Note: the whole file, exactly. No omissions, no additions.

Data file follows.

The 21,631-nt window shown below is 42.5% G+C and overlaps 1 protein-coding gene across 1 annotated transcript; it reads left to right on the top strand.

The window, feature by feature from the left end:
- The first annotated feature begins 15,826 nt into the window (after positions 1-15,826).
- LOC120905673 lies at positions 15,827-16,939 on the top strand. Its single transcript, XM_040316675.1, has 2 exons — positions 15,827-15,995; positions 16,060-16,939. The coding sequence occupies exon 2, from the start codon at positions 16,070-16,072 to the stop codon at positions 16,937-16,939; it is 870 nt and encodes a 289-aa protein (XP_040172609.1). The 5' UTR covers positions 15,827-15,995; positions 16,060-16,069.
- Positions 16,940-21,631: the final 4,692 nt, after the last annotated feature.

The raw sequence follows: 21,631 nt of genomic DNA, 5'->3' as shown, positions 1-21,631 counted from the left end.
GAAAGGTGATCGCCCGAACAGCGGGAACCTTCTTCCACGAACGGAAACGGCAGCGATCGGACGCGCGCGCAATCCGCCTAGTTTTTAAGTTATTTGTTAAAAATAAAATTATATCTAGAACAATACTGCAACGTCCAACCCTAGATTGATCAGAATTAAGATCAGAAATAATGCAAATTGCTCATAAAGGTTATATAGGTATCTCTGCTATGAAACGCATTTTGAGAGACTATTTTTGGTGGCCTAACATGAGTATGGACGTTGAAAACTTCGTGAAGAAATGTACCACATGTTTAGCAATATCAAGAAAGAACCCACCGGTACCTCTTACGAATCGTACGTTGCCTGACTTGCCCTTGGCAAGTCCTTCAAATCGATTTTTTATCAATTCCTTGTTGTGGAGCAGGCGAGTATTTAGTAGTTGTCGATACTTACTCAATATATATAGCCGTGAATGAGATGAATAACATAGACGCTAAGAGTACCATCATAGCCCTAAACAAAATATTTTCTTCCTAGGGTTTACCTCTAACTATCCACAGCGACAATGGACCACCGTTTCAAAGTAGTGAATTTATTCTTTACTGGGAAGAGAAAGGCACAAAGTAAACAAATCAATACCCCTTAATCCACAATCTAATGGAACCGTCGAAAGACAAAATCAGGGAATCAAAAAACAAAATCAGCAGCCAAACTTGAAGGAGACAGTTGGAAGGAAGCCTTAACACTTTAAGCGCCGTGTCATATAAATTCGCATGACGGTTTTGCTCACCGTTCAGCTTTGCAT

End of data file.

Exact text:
The 21,631-nt window shown below is 42.5% G+C and overlaps 1 protein-coding gene across 1 annotated transcript; it reads left to right on the top strand.

The window, feature by feature from the left end:
- The first annotated feature begins 15,826 nt into the window (after positions 1-15,826).
- LOC120905673 lies at positions 15,827-16,939 on the top strand. Its single transcript, XM_040316675.1, has 2 exons — positions 15,827-15,995; positions 16,060-16,939. The coding sequence occupies exon 2, from the start codon at positions 16,070-16,072 to the stop codon at positions 16,937-16,939; it is 870 nt and encodes a 289-aa protein (XP_040172609.1). The 5' UTR covers positions 15,827-15,995; positions 16,060-16,069.
- Positions 16,940-21,631: the final 4,692 nt, after the last annotated feature.

The raw sequence follows: 21,631 nt of genomic DNA, 5'->3' as shown, positions 1-21,631 counted from the left end.
GAAAGGTGATCGCCCGAACAGCGGGAACCTTCTTCCACGAACGGAAACGGCAGCGATCGGACGCGCGCGCAATCCGCCTAGTTTTTAAGTTATTTGTTAAAAATAAAATTATATCTAGAACAATACTGCAACGTCCAACCCTAGATTGATCAGAATTAAGATCAGAAATAATGCAAATTGCTCATAAAGGTTATATAGGTATCTCTGCTATGAAACGCATTTTGAGAGACTATTTTTGGTGGCCTAACATGAGTATGGACGTTGAAAACTTCGTGAAGAAATGTACCACATGTTTAGCAATATCAAGAAAGAACCCACCGGTACCTCTTACGAATCGTACGTTGCCTGACTTGCCCTTGGCAAGTCCTTCAAATCGATTTTTTATCAATTCCTTGTTGTGGAGCAGGCGAGTATTTAGTAGTTGTCGATACTTACTCAATATATATAGCCGTGAATGAGATGAATAACATAGACGCTAAGAGTACCATCATAGCCCTAAACAAAATATTTTCTTCCTAGGGTTTACCTCTAACTATCCACAGCGACAATGGACCACCGTTTCAAAGTAGTGAATTTATTCTTTACTGGGAAGAGAAAGGCACAAAGTAAACAAATCAATACCCCTTAATCCACAATCTAATGGAACCGTCGAAAGACAAAATCAGGGAATCAAAAAACAAAATCAGCAGCCAAACTTGAAGGAGACAGTTGGAAGGAAGCCTTAACACTTTAAGCGCCGTGTCATATAAATTCGCATGACGGTTTTGCTCACCGTTCAGCTTTGCAT